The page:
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Opinion

  • As in physics, politics has a handful of immutable laws. One of these is the Law of Overreaching, which states that the party in power will inevitably overreach.

    Majority parties tend to act as though the entire population shares their core agenda. The problem with this, of course, is that for the most part no majority is possible without the support of a sizable number of voters who aren’t affiliated with either party.

  • After the assassination of Sen. Robert Kennedy in 1968, his brother Ted ended a moving eulogy by saying, “My brother need not be idealized, or enlarged in death beyond what he was in life; to be remembered simply as a good and decent man, who saw wrong and tried to right it, saw suffering and tried to heal it, saw war and tried to stop it. Those of us who loved him and who take him to his rest today pray that what he was to us and what he wished for others will someday come to pass for all the world.”

  • By Hannah Hayes

    In the spirit of Michigan, where I’m at: Should Flint tear down one-third of its city? There’s a June 6 article in Forbes magazine called “The Best and Worst Cities for Recession Recovery.” Colorado has one city on the “best” list, Boulder, because of its technology industry and the university creating stable jobs. At the top of the “worst” list is Flint, Mich., with “the longest road to recovery.”

  • When members of Congress left Washington to spend their August recess at home in their districts, pundits predicted they would be bombarded with constituent communication about President Obama’s health care reform proposal. Due partly to public interest in the issue and significantly more by sophisticated grassroots efforts by supporters and opponents of the initiative, the pundits have been right.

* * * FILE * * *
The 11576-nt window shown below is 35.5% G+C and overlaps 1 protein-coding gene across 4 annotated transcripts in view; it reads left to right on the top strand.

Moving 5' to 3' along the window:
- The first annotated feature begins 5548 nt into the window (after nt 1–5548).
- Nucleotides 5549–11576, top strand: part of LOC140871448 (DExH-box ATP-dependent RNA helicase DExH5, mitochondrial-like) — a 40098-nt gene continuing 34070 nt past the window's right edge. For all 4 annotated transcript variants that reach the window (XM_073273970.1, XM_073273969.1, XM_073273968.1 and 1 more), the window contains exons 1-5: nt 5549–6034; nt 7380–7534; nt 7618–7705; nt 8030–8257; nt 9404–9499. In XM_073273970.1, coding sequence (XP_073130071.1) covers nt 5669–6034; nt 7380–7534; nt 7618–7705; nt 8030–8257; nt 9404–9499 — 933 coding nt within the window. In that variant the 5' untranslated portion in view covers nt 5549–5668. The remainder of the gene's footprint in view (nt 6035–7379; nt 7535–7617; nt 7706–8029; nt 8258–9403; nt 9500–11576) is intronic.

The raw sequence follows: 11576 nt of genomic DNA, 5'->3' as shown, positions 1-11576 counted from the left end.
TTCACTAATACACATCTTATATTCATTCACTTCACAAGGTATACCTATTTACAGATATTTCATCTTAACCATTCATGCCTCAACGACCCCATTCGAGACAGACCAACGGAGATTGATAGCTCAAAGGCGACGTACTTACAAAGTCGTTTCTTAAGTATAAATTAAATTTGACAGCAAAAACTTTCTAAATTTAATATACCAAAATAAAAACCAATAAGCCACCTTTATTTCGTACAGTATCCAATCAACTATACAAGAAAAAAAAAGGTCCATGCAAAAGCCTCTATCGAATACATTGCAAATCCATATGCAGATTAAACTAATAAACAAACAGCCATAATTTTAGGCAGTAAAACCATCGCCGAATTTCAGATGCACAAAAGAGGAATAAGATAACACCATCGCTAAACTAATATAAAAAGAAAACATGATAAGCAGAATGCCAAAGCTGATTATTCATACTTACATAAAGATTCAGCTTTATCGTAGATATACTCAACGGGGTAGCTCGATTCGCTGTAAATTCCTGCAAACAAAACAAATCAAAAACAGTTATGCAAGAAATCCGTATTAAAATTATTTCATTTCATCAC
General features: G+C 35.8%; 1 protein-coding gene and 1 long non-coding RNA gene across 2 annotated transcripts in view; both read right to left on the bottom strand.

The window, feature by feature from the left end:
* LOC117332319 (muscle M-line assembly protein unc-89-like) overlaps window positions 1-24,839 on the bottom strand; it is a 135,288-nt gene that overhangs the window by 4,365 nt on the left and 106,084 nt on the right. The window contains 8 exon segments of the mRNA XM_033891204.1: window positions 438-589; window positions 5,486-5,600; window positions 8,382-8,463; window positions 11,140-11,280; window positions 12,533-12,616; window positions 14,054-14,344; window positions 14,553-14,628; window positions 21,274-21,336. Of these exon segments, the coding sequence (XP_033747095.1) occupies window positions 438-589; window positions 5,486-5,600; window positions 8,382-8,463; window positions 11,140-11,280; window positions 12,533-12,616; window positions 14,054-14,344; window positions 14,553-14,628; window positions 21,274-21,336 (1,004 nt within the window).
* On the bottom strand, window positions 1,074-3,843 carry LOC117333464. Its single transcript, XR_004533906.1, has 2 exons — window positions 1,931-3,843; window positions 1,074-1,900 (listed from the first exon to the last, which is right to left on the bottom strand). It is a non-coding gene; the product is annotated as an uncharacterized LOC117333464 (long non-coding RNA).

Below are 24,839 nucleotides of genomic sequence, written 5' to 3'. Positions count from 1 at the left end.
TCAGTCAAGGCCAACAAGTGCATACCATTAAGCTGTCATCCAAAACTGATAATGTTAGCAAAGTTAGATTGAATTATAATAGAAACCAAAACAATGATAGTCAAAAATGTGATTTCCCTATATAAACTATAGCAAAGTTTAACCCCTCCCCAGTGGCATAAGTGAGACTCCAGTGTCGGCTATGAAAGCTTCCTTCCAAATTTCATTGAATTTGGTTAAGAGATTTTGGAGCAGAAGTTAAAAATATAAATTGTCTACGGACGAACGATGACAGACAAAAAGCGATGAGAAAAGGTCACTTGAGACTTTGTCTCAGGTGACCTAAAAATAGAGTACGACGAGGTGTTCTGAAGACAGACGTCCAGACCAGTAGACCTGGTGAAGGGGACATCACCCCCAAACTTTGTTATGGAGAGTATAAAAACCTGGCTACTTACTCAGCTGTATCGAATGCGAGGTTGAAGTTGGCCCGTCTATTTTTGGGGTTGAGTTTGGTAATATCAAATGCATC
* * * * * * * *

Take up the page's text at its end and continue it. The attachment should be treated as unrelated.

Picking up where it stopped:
• We all know that 911 is the number to call in the United States to get help in a police, fire or medical emergency. A 911 call goes to the emergency dispatch center closest to the caller, and trained personnel send the emergency responders to the caller’s location.

    In Jefferson County, a team of dispatchers answers 163,000 service calls a year and dispatches five law enforcement agencies and 11 fire departments. Our dispatchers are trained in emergency medical dispatching, meaning they can talk a caller through basic medical treatment until help arrives.

     

  • I’m one of those people who can’t help but shift into lecture mode whenever people complain about jury duty. I automatically launch into how jury duty is a privilege and that it and voting make living in our democratic society so special. Despite my civic pride, I hadn’t been called for jury duty since 1994 and hadn’t been on a jury since 1992.

  • Between Durango and Pagosa Springs is a hidden gem of Colorado history. Before prehistoric dwellings were built into the cliffs at Mesa Verde, Ancestral Puebloans created a small settlement on top of a mesa near two dramatic pillars of stone. The place is called Chimney Rock.

  • By Hannah Hayes

    For 30 years Iran has slowly been staging a rebellion. The recent election and demonstrations may be a turning point for those with legitimate grievances against the repressive mullahs. It is unclear to what degree there was voter fraud, yet students, women and the middle class have certainly raised profound issues while risking everything. Unfortunately, there is not yet a sufficient coalition present that unites these groups of revolutionaries with labor, military, ethnic groups and oil producers.

  • Do Colorado roads sometimes feel like the Wild, Wild West? A new law seeks safer roads and happy trails for all, here in Jeffco and throughout Colorado.

    Gov. Bill Ritter signed into law Senate Bill 148, the Bicycle Safety Bill, clarifying our state’s rules on how bicycles and motor vehicles share public roads. Sponsors Sen. Greg Brophy, R-Wray, and Rep. Michael Merrifield, D-Manitou Springs, worked with fellow legislators to find common-sense approaches that enhance road safety for everyone. The new law takes effect on Aug. 5.